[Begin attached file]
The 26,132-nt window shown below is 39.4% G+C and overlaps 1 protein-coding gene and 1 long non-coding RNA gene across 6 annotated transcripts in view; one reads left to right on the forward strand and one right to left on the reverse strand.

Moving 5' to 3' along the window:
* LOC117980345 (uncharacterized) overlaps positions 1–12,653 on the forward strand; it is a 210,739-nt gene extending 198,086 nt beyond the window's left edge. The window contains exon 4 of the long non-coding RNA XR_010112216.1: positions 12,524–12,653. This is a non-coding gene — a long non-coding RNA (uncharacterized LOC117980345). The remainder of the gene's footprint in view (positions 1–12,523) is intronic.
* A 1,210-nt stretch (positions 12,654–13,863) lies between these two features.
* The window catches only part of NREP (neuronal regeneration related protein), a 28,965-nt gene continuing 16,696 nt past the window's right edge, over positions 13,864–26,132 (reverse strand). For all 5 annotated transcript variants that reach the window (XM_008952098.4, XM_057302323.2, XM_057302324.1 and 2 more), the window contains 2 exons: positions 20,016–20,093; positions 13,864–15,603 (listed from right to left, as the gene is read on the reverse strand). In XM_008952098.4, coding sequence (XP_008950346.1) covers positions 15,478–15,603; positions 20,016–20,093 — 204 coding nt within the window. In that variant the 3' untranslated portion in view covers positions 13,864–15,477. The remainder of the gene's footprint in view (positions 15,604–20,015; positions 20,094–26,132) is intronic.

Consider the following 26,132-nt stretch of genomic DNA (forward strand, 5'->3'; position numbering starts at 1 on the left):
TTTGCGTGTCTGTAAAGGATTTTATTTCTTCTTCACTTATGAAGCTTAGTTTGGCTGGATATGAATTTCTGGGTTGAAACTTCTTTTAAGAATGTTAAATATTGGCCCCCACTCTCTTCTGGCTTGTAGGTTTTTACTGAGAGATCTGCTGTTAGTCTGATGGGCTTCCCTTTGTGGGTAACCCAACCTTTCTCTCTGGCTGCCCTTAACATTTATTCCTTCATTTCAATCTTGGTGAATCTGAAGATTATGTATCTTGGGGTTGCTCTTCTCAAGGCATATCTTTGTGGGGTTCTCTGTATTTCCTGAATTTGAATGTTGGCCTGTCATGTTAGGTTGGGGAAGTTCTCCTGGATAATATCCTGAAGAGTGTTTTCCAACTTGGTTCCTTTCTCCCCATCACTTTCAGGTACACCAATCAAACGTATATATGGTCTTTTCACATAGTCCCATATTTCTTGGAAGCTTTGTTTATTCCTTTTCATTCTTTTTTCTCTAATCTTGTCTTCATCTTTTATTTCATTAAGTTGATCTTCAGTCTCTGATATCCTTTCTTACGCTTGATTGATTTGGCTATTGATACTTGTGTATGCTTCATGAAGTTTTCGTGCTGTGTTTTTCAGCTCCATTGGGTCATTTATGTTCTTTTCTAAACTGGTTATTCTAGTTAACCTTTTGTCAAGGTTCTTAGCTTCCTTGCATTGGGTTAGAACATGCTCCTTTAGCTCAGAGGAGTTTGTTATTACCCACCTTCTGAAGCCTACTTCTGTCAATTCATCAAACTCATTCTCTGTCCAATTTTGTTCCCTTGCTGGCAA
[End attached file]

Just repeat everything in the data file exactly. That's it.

The 26,132-nt window shown below is 39.4% G+C and overlaps 1 protein-coding gene and 1 long non-coding RNA gene across 6 annotated transcripts in view; one reads left to right on the forward strand and one right to left on the reverse strand.

Moving 5' to 3' along the window:
* LOC117980345 (uncharacterized) overlaps positions 1–12,653 on the forward strand; it is a 210,739-nt gene extending 198,086 nt beyond the window's left edge. The window contains exon 4 of the long non-coding RNA XR_010112216.1: positions 12,524–12,653. This is a non-coding gene — a long non-coding RNA (uncharacterized LOC117980345). The remainder of the gene's footprint in view (positions 1–12,523) is intronic.
* A 1,210-nt stretch (positions 12,654–13,863) lies between these two features.
* The window catches only part of NREP (neuronal regeneration related protein), a 28,965-nt gene continuing 16,696 nt past the window's right edge, over positions 13,864–26,132 (reverse strand). For all 5 annotated transcript variants that reach the window (XM_008952098.4, XM_057302323.2, XM_057302324.1 and 2 more), the window contains 2 exons: positions 20,016–20,093; positions 13,864–15,603 (listed from right to left, as the gene is read on the reverse strand). In XM_008952098.4, coding sequence (XP_008950346.1) covers positions 15,478–15,603; positions 20,016–20,093 — 204 coding nt within the window. In that variant the 3' untranslated portion in view covers positions 13,864–15,477. The remainder of the gene's footprint in view (positions 15,604–20,015; positions 20,094–26,132) is intronic.

Consider the following 26,132-nt stretch of genomic DNA (forward strand, 5'->3'; position numbering starts at 1 on the left):
TTTGCGTGTCTGTAAAGGATTTTATTTCTTCTTCACTTATGAAGCTTAGTTTGGCTGGATATGAATTTCTGGGTTGAAACTTCTTTTAAGAATGTTAAATATTGGCCCCCACTCTCTTCTGGCTTGTAGGTTTTTACTGAGAGATCTGCTGTTAGTCTGATGGGCTTCCCTTTGTGGGTAACCCAACCTTTCTCTCTGGCTGCCCTTAACATTTATTCCTTCATTTCAATCTTGGTGAATCTGAAGATTATGTATCTTGGGGTTGCTCTTCTCAAGGCATATCTTTGTGGGGTTCTCTGTATTTCCTGAATTTGAATGTTGGCCTGTCATGTTAGGTTGGGGAAGTTCTCCTGGATAATATCCTGAAGAGTGTTTTCCAACTTGGTTCCTTTCTCCCCATCACTTTCAGGTACACCAATCAAACGTATATATGGTCTTTTCACATAGTCCCATATTTCTTGGAAGCTTTGTTTATTCCTTTTCATTCTTTTTTCTCTAATCTTGTCTTCATCTTTTATTTCATTAAGTTGATCTTCAGTCTCTGATATCCTTTCTTACGCTTGATTGATTTGGCTATTGATACTTGTGTATGCTTCATGAAGTTTTCGTGCTGTGTTTTTCAGCTCCATTGGGTCATTTATGTTCTTTTCTAAACTGGTTATTCTAGTTAACCTTTTGTCAAGGTTCTTAGCTTCCTTGCATTGGGTTAGAACATGCTCCTTTAGCTCAGAGGAGTTTGTTATTACCCACCTTCTGAAGCCTACTTCTGTCAATTCATCAAACTCATTCTCTGTCCAATTTTGTTCCCTTGCTGGCAA